We have put a couple of Thompson's Water Seal applications and also painted with a decent exterior masonry paint, but can't render even though we would like to.

    A good point about the condensation. I have already warned him that he has no ventilation bricks anywhere or even windows that could be left slightly open and, what with the washing machine, cooker etc., on the go, it is pretty inevitable that there is going to be condesation. But he seems to have turned a deaf-ear to my suggestion, preferring to blame the situation on MY side of the wall. I'm trying to help him, but he doesn't want to listen, being entirely fixated on the wall as being the problem.

    Fact does remain though that the damp is most evident on that wall (whch is North facing) and particularly in the area of the oil tank (but that's just a red-herring, like as not).

    Thanks again for your suggestions. :)
     
  5. kbdiy

    kbdiy

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    Presumably this wall sits on the boundary line, but who is responsible for it. The way I read your post, it's your wall so strictly speaking your neighbour should not be doing anything to it, as it doesn't belong to him.

    If he has turned this area into a full-blown extension then has he done it legitimately? I suspect not as it sounds like a piecemeal development over a number of years. As such he has to like it or lump it - you have made some reasonable effort to help but 'sick purse' and 'sow's ear' spring to mind.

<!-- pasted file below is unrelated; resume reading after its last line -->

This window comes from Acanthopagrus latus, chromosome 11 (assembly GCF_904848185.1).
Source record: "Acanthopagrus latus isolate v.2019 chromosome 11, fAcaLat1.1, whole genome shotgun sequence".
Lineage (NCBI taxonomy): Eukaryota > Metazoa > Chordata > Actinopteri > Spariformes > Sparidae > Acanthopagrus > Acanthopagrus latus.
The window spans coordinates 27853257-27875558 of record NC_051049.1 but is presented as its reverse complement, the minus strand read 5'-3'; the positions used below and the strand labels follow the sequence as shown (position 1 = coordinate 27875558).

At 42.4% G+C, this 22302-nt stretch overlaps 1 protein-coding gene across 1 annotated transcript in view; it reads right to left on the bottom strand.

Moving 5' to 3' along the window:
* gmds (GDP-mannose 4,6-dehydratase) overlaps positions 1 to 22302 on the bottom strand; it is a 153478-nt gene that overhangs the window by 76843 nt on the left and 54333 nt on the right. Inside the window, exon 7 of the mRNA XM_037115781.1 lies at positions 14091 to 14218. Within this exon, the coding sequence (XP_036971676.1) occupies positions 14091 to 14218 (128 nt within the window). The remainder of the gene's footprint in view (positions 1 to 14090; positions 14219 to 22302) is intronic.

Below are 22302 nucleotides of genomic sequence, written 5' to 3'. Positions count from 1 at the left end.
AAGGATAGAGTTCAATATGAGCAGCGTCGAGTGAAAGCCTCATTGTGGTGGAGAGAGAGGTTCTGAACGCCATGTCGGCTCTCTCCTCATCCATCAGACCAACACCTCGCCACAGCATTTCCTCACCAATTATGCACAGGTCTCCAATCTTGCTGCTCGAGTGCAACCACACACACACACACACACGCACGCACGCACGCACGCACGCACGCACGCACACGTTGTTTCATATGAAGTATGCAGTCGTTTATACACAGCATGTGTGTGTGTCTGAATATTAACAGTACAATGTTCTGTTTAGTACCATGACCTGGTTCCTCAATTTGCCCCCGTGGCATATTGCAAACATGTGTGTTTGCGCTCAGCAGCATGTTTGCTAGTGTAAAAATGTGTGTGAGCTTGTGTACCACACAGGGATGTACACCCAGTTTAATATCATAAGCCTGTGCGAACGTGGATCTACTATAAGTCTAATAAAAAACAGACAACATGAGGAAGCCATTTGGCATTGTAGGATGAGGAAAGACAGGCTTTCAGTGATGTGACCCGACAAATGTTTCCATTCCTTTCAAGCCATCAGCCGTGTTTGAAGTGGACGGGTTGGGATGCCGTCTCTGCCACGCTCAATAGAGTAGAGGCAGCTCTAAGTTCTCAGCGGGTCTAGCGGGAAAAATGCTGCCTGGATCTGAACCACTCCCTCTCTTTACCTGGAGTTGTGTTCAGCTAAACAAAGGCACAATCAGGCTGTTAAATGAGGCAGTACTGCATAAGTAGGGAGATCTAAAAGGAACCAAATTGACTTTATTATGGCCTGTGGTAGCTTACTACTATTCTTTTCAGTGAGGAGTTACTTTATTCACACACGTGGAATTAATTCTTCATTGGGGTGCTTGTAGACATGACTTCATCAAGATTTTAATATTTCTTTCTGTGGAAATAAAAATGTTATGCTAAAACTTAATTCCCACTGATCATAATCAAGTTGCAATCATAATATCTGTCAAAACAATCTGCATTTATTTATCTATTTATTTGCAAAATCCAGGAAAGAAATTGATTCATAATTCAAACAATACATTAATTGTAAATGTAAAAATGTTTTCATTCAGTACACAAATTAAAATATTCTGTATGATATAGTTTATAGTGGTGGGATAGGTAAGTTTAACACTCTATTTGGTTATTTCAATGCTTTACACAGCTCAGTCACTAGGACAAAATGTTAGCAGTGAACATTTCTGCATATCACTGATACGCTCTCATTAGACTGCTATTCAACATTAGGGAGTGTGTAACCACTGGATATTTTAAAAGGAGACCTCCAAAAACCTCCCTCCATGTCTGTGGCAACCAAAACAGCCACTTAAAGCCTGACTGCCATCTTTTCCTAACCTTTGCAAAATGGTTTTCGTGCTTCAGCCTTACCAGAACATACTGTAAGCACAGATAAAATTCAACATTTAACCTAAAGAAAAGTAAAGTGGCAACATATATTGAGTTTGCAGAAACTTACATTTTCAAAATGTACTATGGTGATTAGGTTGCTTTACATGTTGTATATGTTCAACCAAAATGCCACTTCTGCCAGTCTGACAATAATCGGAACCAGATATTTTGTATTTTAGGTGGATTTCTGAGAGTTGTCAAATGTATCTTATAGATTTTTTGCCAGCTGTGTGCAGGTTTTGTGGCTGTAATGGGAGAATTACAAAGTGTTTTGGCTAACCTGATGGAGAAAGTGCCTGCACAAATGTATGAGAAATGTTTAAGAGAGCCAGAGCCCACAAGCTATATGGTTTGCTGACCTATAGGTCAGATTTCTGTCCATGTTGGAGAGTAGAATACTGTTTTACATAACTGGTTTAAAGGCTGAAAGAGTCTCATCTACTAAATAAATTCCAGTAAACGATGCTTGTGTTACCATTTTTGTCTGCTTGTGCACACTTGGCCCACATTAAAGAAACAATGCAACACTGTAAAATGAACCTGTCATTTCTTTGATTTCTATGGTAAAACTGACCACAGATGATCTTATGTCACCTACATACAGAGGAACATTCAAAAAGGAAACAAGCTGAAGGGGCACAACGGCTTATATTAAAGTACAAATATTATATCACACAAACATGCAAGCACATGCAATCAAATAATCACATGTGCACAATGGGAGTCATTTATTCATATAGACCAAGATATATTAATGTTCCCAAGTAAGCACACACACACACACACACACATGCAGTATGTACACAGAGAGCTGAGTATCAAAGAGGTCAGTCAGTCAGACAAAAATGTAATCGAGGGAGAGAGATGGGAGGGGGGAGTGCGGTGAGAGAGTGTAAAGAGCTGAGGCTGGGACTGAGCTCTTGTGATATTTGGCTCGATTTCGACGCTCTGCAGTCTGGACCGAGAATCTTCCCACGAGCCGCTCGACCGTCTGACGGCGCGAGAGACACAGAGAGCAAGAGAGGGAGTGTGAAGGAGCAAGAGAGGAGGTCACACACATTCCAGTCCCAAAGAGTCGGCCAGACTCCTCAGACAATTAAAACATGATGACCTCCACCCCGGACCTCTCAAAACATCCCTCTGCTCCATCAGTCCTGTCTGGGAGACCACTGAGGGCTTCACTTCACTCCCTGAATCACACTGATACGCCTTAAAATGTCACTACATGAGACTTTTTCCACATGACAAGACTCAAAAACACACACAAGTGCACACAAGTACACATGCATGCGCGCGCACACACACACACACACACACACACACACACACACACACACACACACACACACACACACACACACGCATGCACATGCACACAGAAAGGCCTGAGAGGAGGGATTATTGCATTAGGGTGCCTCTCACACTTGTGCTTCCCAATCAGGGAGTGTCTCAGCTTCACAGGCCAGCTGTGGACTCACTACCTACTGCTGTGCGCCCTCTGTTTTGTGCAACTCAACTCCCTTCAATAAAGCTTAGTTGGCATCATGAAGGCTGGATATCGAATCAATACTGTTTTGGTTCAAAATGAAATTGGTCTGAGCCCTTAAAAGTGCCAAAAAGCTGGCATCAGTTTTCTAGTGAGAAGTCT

6. RHGrenedier

    RHGrenedier

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    When you say the damp is most evident in that area, are you talking about the damp on the interior? Or is there evidence of damp on the exterior of the wall?

    A vertical dpc is not possible near the oil tank, by the sound of it.

    So, I think I would ask your neighbour to view your side of the wall, if he hasn't already done so, and ask him what more does he think you should do to resolve his problem.

    Another tack might be to suggest that he invites a builder to assess the situation and suggest a remedy, and possibly a quote for your neighbour to consider. You might add that you are willing to allow the builder access for inspection and work but any work must be acceptable to you prior to commencement.

    I would imagine that a builder would suggest that what we've already discussed and, in addition, dry lining the interior of the wall.
     
  7. JibT

    JibT

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    Thanks chaps.